Fourteen of the original 71 teams that entered this year’s race have scratched en route.

Not quite ugly enough to win

Pabst — the newly named “World’s Ugliest Dog” — will be getting all the glory today, but we at ohmidog! think the ugly runners-up deserve some face time, too.

So here’s a look at some of the ugly also-rans from the annual contest, part of the Sonoma-Marin Fair in Petaluma, California.

dog_opie_180OPIE — One of five Chinese Cresteds in this year’s competition, Opie, 10, was found by a good samaritan and taken to an emergency veterinary clinic for help. He had a large ulcerated mass on his side that the rescue center that later took him in had removed. It was cancer. The skin on his body was covered with sores, abrasions and dried blood. Half of his lower jaw was missing. He has only one tooth. The rescue center named him Ooglee, but his new owner thinking “he should have a nice little boy’s name,” changed it to Opie. “We are so happy that we adopted this little dog. He is the kindest, sweetest, most gentle dog I have ever known,” wrote his owner, who prepares Opie’s meals in a food processor. “He entered this contest and is going to Petaluma to show everyone that old dogs and dogs with disabilites can be great pets!”

dog_mojoMOJO — The only Shar-Pei in this year’s ugly dog contest, Mojo has a face only a mother could love, says her mother, “and I absolutely adore her.”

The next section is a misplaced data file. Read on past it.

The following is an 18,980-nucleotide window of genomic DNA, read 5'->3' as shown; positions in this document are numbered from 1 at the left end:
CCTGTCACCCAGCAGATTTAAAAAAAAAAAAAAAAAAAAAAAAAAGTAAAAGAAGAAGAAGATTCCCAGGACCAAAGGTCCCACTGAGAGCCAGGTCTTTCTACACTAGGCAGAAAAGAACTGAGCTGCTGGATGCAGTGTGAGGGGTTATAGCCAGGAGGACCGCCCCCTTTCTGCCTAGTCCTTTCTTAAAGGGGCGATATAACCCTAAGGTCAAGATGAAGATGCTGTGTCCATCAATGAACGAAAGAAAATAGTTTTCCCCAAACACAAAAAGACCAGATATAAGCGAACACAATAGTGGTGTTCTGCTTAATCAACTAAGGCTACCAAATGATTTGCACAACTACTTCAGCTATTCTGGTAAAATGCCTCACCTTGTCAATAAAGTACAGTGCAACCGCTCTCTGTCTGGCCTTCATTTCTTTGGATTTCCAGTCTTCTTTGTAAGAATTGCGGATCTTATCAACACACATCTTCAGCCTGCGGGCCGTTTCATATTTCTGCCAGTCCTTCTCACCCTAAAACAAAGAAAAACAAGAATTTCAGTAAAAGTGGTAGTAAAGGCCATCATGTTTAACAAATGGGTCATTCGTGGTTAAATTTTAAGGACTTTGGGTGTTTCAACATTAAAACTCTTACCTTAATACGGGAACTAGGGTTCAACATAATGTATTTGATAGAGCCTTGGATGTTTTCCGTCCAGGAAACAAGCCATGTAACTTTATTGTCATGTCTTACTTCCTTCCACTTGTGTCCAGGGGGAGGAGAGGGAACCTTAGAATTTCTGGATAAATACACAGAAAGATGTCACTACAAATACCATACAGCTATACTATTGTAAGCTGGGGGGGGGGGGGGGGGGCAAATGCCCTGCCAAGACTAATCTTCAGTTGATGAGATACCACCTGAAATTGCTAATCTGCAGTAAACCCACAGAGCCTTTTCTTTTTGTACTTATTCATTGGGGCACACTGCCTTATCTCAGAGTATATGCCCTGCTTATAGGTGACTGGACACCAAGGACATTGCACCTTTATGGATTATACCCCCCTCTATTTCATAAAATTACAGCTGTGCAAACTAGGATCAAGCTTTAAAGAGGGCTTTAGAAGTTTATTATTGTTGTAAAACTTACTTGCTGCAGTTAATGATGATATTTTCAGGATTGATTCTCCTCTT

“Despite her appearance, she is the sweetest, most lovable dog you could wish for. She always causes a stir wherever we go,” her owner added.

” We do everything together, she is the love of my life and makes me look good.” dog_rascal_180

RASCAL — Rascal, the  2002 World’s Ugliest Dog winner, is owned by actor, Dane Andrew of Sunnyvale, Ca. Naturally hairless and weighing seven pounds, he sports what his owner describes as “Einstein hair, crooked face and a tongue that hangs out due to being born without many teeth.” Rascal has had roles in a few horror films, coming out soon, and has a cartoon strip and documentary soon to debut, both named “The Ugliest Dog.” Rascal uses his ugly for good, his owner said, and will soon be coming out with a “patented trademark hot dog leash,” proceeds from the sale of which will go towards animal charities.

dog_arf_180 ARF –Arf, 12, was rescued as a puppy from a pound where he was on death row. Through his life, he has faced many battles, his owner says — dermatological problems, a disfigured front paw and eventually the loss of his back leg.

“Although his hair is sparse, and he puzzles people he meets, this three-legged dog continues to walk in pride with a sparkle in his eyes and a wag in his tail.”

To see all of the entrants and learn more about the contest, click here.

Vote now for the “People’s Hero” dog